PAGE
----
The application of microcapsules in the coating as healing agents is a great challenge, which has been hardly investigated so far. In the current research, the effect of polyurethane-IDPI microcapsules in an automotive clearcoat as a self-healing coating was investigated.

Details

Pigment & Resin Technology, vol. 45 no. 2
Type: Research Article
ISSN: 0369-9420

Keywords

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Article
Publication date: 27 March 2020

Min Ji, Shuhai Liu and Huaping Xiao

The purpose of this paper is to study the tribology behavior of steel–steel contact under the lubrication of water-based drilling mud with different oleic acid-filled…

Abstract

Purpose

The purpose of this paper is to study the tribology behavior of steel–steel contact under the lubrication of water-based drilling mud with different oleic acid-filled microcapsules as lubricant additives.

Design/methodology/approach

A ball-on-disc tribometer was used to evaluate the lubrication properties of the steel–steel contact. The wear tracks of the worn surfaces were observed by a scanning electron microscope.

Findings

Results show that the dependence of both friction and wear on the category of additives shares a consistent pattern. In contrast to oleic acid and empty microcapsules, oleic acid-filled microcapsules achieve the best tribological performance which is related to the lubricant effect of oleic acid and the isolation and rolling abilities of microcapsules.

Practical implications

This study provides a helpful method of encapsulated lubricant additives to prolong lubrication performance for steel–steel contact.

Originality/value

This study has applied microcapsules to improve the tribological properties of drilling mud.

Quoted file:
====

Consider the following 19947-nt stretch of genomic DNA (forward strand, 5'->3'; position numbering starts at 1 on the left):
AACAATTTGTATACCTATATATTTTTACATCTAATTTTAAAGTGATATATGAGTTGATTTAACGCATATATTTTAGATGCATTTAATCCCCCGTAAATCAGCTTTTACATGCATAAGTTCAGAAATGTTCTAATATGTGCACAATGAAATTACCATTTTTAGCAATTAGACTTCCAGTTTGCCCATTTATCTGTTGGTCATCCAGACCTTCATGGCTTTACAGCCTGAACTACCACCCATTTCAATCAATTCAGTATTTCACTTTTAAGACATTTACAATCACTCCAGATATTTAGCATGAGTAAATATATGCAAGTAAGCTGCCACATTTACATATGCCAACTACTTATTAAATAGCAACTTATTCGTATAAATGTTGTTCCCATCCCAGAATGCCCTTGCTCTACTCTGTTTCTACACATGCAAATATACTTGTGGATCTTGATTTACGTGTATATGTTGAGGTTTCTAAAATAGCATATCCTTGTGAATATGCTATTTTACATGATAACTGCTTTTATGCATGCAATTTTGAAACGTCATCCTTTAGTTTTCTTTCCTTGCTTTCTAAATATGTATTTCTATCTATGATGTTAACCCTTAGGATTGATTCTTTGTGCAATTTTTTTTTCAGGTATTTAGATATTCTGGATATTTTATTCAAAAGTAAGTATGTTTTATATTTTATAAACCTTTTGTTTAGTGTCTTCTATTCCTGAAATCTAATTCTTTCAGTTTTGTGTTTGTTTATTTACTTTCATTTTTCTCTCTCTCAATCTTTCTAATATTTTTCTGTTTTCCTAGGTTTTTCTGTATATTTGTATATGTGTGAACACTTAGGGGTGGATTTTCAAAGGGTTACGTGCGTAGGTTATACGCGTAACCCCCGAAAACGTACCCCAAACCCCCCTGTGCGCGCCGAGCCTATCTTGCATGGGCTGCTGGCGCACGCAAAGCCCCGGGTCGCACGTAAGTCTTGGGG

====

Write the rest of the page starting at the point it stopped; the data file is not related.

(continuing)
Peer review

The peer review history for this article is available at: https://publons.com/publon/10.1108/ILT-08-2019-0320/

Details

Industrial Lubrication and Tribology, vol. 72 no. 7
Type: Research Article
ISSN: 0036-8792

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Article
Publication date: 3 July 2017

Amir Khalaj Asadi, Morteza Ebrahimi and Mohsen Mohseni

The purpose of this work was to express a facile method to fabricate microcapsules containing linseed oil with melamine-urea-formaldehyde (MUF) shell in the presence of…

Abstract

Purpose

The purpose of this work was to express a facile method to fabricate microcapsules containing linseed oil with melamine-urea-formaldehyde (MUF) shell in the presence of polyvinylpyrrolidone (PVP) as an emulsifier. These microcapsules may be used in self-healing coating formulations.

Design/methodology/approach

In this work, different types of PVP (i.e., PVP with different molecular weights or K values) were used as emulsifiers and colloid protectors to encapsulate linseed oil in an MUF shell. Moreover, the effect of agitation rate on the morphology of the microcapsules was investigated. Microcapsule morphology and particle size distribution were evaluated using optical microscopy and scanning electron microscopy. Thermal studies were performed using a thermo-gravimetric analysis technique and chemical structure of materials was characterized by using Fourier transform infrared analysis.

Findings